Expert:  Melissa replied 7 years ago.

Hi,

The endometrium is the living lining on the inside of the uterus that produces, stores and builds up blood and nutrients that would be needed in the event that an egg is fertilized and implanted in the uterus.

Under the right circumstances (and assuming the procedure was successful), endometrial ablation is not something that can be reversed, as the endometrium, or lining of the uterus, is usually destroyed during the procedure (for the most part) and replaced with scar tissue. This scar tissue does not allow regrowth of the endometrium, even when taking medication to thicken the uterine lining. However, it is sometimes possible for some areas of the lining to regrow due to tissue being left over from an incomplete ablation, or a condition known as adenomyosis, where the endometrium lining has grown into the walls of the uterus (in which case, an ablation would not be effective for curing heavy bleeding). You can read more about adenomyosis here: http://www.heavybleeding.com/adenomyosis.htm.

A D and C procedure may be useful for removing any pieces of endometrium that have regrown, but can't remove scar tissue, and isn't likely going to be a permanent solution to your problem. Despite what your surgeon is suggesting, it seems as though his ablation was not successful if your uterus has thickened after ablation. Many young women have to undergo repeat ablations in this case, preferably after taking a course of gonadotropin-releasing hormone analogues to thin the lining of the uterus.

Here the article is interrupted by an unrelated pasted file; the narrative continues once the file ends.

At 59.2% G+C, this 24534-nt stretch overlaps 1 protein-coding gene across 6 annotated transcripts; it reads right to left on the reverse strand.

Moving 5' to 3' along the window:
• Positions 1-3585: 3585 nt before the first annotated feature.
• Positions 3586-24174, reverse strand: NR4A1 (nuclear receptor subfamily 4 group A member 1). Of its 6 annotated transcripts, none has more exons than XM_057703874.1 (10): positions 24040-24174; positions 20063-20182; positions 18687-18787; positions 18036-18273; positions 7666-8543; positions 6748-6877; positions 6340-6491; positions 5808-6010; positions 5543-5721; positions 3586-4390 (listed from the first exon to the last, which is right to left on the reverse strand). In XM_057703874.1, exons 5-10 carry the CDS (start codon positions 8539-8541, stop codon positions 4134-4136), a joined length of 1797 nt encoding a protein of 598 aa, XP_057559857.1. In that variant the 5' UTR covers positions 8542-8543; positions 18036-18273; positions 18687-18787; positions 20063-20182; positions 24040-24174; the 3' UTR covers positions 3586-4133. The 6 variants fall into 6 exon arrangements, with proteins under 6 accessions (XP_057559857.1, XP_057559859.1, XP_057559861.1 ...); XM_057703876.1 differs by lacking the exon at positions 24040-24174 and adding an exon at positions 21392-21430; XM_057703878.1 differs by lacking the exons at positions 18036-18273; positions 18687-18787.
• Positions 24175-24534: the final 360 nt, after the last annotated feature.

Other than a repeat ablation, your options to treat severe bleeding and associated fatigue are:

  • Medications: oral contraceptives and some forms of ibuprofen can help reduce bleeding significantly
  • Progesterone intrauterine device (IUD)
  • Look for and treat any other uterine problems that might exist and lead to bleeding, such as polyps and fibroids and cysts
  • Hysterectomy: the only way to "cure" this problem with certainty

A laparoscopy and/or and imaging studies are advised to see if endometriosis and/or adenomyosis are the reasons your ablation failed, and whether a repeat procedure is indicated here. From the description of the pressure, you may also be having a secondary problem, such as uterine prolapse or fibroids, that is causing this sensation, and would need to be evaluated and treated for this as well.

You can read more about heavy bleeding and treatment options at these sites:

http://www.heavybleeding.com/causes_of_heavy_periods.htm

http://www.heavybleeding.com/Treatment_menorrhagia.htm

I hope this helps!

Melissa, B.S. Biology/Psychology
Category: Health
Satisfied Customers: 1335